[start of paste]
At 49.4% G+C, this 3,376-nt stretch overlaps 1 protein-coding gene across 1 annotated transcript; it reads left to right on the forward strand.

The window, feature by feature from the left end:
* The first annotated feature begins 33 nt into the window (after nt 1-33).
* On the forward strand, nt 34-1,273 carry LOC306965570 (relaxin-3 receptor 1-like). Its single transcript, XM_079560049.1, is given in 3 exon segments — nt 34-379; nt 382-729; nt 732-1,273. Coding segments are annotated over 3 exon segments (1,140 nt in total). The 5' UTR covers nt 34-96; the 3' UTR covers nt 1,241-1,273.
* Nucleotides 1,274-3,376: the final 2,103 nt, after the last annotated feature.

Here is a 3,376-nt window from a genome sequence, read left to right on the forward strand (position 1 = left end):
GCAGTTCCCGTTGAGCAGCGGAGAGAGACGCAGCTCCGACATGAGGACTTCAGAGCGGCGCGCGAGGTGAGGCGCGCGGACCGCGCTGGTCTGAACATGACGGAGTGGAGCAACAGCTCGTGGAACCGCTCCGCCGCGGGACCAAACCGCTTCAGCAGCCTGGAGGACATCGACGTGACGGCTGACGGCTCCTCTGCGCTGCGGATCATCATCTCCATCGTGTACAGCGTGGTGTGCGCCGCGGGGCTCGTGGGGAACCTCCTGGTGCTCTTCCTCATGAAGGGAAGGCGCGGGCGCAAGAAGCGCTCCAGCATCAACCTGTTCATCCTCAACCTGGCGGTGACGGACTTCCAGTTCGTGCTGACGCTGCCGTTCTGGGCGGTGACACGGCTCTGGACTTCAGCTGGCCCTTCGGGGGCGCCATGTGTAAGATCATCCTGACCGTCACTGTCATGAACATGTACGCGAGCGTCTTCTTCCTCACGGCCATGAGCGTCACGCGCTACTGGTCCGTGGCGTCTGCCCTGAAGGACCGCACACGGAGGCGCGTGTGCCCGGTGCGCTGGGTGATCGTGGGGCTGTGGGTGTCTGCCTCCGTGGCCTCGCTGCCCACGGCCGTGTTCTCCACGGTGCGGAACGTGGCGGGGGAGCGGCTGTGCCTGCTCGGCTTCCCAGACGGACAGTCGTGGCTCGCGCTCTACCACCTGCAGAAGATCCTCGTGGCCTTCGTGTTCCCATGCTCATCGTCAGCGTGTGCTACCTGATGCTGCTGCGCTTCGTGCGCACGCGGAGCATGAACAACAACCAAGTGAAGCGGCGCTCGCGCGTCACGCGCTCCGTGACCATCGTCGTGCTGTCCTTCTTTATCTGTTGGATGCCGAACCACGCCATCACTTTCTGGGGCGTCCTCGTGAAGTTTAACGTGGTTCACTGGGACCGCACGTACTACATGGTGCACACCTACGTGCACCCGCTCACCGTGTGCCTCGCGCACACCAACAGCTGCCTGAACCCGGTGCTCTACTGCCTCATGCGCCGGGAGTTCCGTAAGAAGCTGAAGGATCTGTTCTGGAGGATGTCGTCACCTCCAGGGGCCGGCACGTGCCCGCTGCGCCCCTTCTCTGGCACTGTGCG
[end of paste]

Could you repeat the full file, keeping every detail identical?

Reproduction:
At 49.4% G+C, this 3,376-nt stretch overlaps 1 protein-coding gene across 1 annotated transcript; it reads left to right on the forward strand.

The window, feature by feature from the left end:
* The first annotated feature begins 33 nt into the window (after nt 1-33).
* On the forward strand, nt 34-1,273 carry LOC306965570 (relaxin-3 receptor 1-like). Its single transcript, XM_079560049.1, is given in 3 exon segments — nt 34-379; nt 382-729; nt 732-1,273. Coding segments are annotated over 3 exon segments (1,140 nt in total). The 5' UTR covers nt 34-96; the 3' UTR covers nt 1,241-1,273.
* Nucleotides 1,274-3,376: the final 2,103 nt, after the last annotated feature.

Here is a 3,376-nt window from a genome sequence, read left to right on the forward strand (position 1 = left end):
GCAGTTCCCGTTGAGCAGCGGAGAGAGACGCAGCTCCGACATGAGGACTTCAGAGCGGCGCGCGAGGTGAGGCGCGCGGACCGCGCTGGTCTGAACATGACGGAGTGGAGCAACAGCTCGTGGAACCGCTCCGCCGCGGGACCAAACCGCTTCAGCAGCCTGGAGGACATCGACGTGACGGCTGACGGCTCCTCTGCGCTGCGGATCATCATCTCCATCGTGTACAGCGTGGTGTGCGCCGCGGGGCTCGTGGGGAACCTCCTGGTGCTCTTCCTCATGAAGGGAAGGCGCGGGCGCAAGAAGCGCTCCAGCATCAACCTGTTCATCCTCAACCTGGCGGTGACGGACTTCCAGTTCGTGCTGACGCTGCCGTTCTGGGCGGTGACACGGCTCTGGACTTCAGCTGGCCCTTCGGGGGCGCCATGTGTAAGATCATCCTGACCGTCACTGTCATGAACATGTACGCGAGCGTCTTCTTCCTCACGGCCATGAGCGTCACGCGCTACTGGTCCGTGGCGTCTGCCCTGAAGGACCGCACACGGAGGCGCGTGTGCCCGGTGCGCTGGGTGATCGTGGGGCTGTGGGTGTCTGCCTCCGTGGCCTCGCTGCCCACGGCCGTGTTCTCCACGGTGCGGAACGTGGCGGGGGAGCGGCTGTGCCTGCTCGGCTTCCCAGACGGACAGTCGTGGCTCGCGCTCTACCACCTGCAGAAGATCCTCGTGGCCTTCGTGTTCCCATGCTCATCGTCAGCGTGTGCTACCTGATGCTGCTGCGCTTCGTGCGCACGCGGAGCATGAACAACAACCAAGTGAAGCGGCGCTCGCGCGTCACGCGCTCCGTGACCATCGTCGTGCTGTCCTTCTTTATCTGTTGGATGCCGAACCACGCCATCACTTTCTGGGGCGTCCTCGTGAAGTTTAACGTGGTTCACTGGGACCGCACGTACTACATGGTGCACACCTACGTGCACCCGCTCACCGTGTGCCTCGCGCACACCAACAGCTGCCTGAACCCGGTGCTCTACTGCCTCATGCGCCGGGAGTTCCGTAAGAAGCTGAAGGATCTGTTCTGGAGGATGTCGTCACCTCCAGGGGCCGGCACGTGCCCGCTGCGCCCCTTCTCTGGCACTGTGCG